Tuesday, May 17, 2011

How real is too real??

How real is too real?  That's a question I've been dealing with at some level for my whole life.

I was born sensitive and learned early on that others around me weren't comfortable with my sensitivity.  I learned to contain my sadness and worry and anxiety.  I learned to self-soothe as a three year old.  My dad's highest compliment to me was that I was two going on twenty-one, i.e. I was mature beyond my years.  I took that to mean that I could/should take care of myself and others and not be an immature child.  I took the message to heart and was always "good" and "well-behaved". 

But not anymore.  Don't get me wrong - I'm a "good person", but I no longer feel any compunction to "be good" so I don't upset others.  If I'm having feelings, I express them - appropriately, but I let them out. 

For example,  one day when Chris and I were fairly newly-married, I was having some feelings about who-knows-what - I was crying good and loud.  He tried to shush me.  As a knee-jerk reaction, based on my life's training up to that point, I pulled myself together and tried to stop crying, tried to "be good", didn't want to upset him.  Then my more conscious awakened self came to the fore and asked him why I should be quiet?  He said it was morning and time for the kids to start waking up, and he was afraid they would be upset if they heard me cry.  That did it!  I told him in no uncertain terms that the children had heard me cry before and would hear me cry again and could handle hearing me cry and I wasn't going to stop crying if I needed to cry. If he couldn't handle it, he could leave, but I needed to cry and I was going to cry.  I cried.  Good and loud and long.  Chris, fabulous caring man that he is, stayed with me as I cried.  I cried myself out and got on with my day. The kids did hear me cry and asked me at breakfast what was wrong.  I told them I had needed to cry and a bit about what it was about (I have no idea now what I was so upset about).  They nodded, smiled when I told them what I'd told Chris about them having heard me cry before, then went on eating their cereal.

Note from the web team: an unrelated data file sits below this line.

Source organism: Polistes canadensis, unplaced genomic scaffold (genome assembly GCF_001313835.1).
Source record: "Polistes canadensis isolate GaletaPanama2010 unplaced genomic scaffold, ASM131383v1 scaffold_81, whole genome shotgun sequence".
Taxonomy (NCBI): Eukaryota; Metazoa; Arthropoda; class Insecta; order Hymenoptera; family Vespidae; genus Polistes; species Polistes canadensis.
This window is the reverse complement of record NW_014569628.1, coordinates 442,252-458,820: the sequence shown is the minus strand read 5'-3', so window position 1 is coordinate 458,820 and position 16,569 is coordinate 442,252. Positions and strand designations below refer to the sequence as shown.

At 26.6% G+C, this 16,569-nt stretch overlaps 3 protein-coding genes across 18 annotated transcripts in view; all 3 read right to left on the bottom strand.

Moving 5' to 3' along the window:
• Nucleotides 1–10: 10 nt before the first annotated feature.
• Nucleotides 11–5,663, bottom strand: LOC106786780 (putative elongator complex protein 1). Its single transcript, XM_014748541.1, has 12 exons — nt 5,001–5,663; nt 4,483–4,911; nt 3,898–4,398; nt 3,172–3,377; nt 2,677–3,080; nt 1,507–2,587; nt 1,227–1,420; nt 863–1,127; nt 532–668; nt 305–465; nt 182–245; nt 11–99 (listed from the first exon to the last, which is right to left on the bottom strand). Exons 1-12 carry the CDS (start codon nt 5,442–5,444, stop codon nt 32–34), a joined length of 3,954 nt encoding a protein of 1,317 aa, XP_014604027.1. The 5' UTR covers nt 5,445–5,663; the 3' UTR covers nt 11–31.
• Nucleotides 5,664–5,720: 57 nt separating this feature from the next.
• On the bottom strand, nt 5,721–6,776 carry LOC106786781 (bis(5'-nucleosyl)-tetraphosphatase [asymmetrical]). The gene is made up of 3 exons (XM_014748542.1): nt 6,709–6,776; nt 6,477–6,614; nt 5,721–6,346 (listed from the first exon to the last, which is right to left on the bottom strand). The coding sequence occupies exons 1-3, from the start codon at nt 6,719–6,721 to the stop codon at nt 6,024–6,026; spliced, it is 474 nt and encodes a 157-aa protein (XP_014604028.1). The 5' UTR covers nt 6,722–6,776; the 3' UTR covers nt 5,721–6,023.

I want my kids to be able to be with emotions!  Theirs and others.  It's so healthy!

These days I seem to be working with this topic a lot.  I've been doing a lot of deep emotional work - I think that's the cause of these damn headaches I've been having.  It comes out in my writing.  I keep wanting it to come out in my painting, but I feel so verklemmt about that.  Ever since I started painting, I've been trying to pull together the two dichotomous sides of myself:  the rational, perfectionistic side and the emotional side which wants to yell and scream from the mountaintops (and whom I'm afraid is a bit nuts, if truth be told).  I want my pictures to be photorealistically perfect, AND I want to throw paint at the canvas with abandon.  Sometimes I do throw paint at the canvas and let my feelings out there.  The process is glorious, and I love it while I'm in it.  I have lots of insights and breakthroughs and am completely absorbed in what I'm doing.  The product, however, is nothing I am willing to show others.  Its power is in the process.  The product just isn't aesthetically pleasing or something I think others could understand/would like.

I know I'm afraid people won't like what I've done when I really let loose.  That's true for my writing when it's process writing too.  I'm taking a writing class from Valley Haggard right now.  The process we use is basically free writing for 10 minutes then we read what we've written out loud.  Last Thursday I let the words flow without pause.  I wrote about my headache and how I really felt in that moment.  It was the first time I'd actually allowed myself to feel and be in the pain.  I was afraid to let others hear how I really felt.

But magic happened.  As I read the piece, I could feel the other students become absolutely still.  They were riveted by my words.  I read slowly and let myself stay in the feelings they evoked.  I allowed myself to be present to my own experience and to honor it. 

When I finished I felt empowered.  Fear rushed in to gobble up some of that, but I tried to stay in the power of saying my truth.

I am choosing to walk through my days staying in the power of my truth, uncomfortable and prickly though it may be.  Perhaps it is also beautiful and compelling for others - and for me.  Perhaps my insides are not the ugliest thing on the planet.  Perhaps they deserve to live and breathe and have their breathing.  It's a revolutionary concept, but in my core, I believe it's true.  Now all(!) I have to do is trust that and allow myself my authenticity, fully and completely, trusting that I and others can handle who I really am.

Am I alone in this, or do you know this feeling also?  Do you fear sharing your full self?  How do you work with it?


  1. You have clearly and eloquently spoken the words of my heart and soul. You have articulated my experience so clearly that I feel emotionally naked and validated in that nakedness. Thank you!!
    Susan Buniva

  2. You are women, hear you roar!
    Bravo, authentic is the way we all should live.
    I am so proud of you for feeling and being the authentic you.

  3. Thank you both, Susan and Karen, for your kind support. Like Kermit the Frog said, "It's not easy being green/me." But it sure is easier with friends like you both.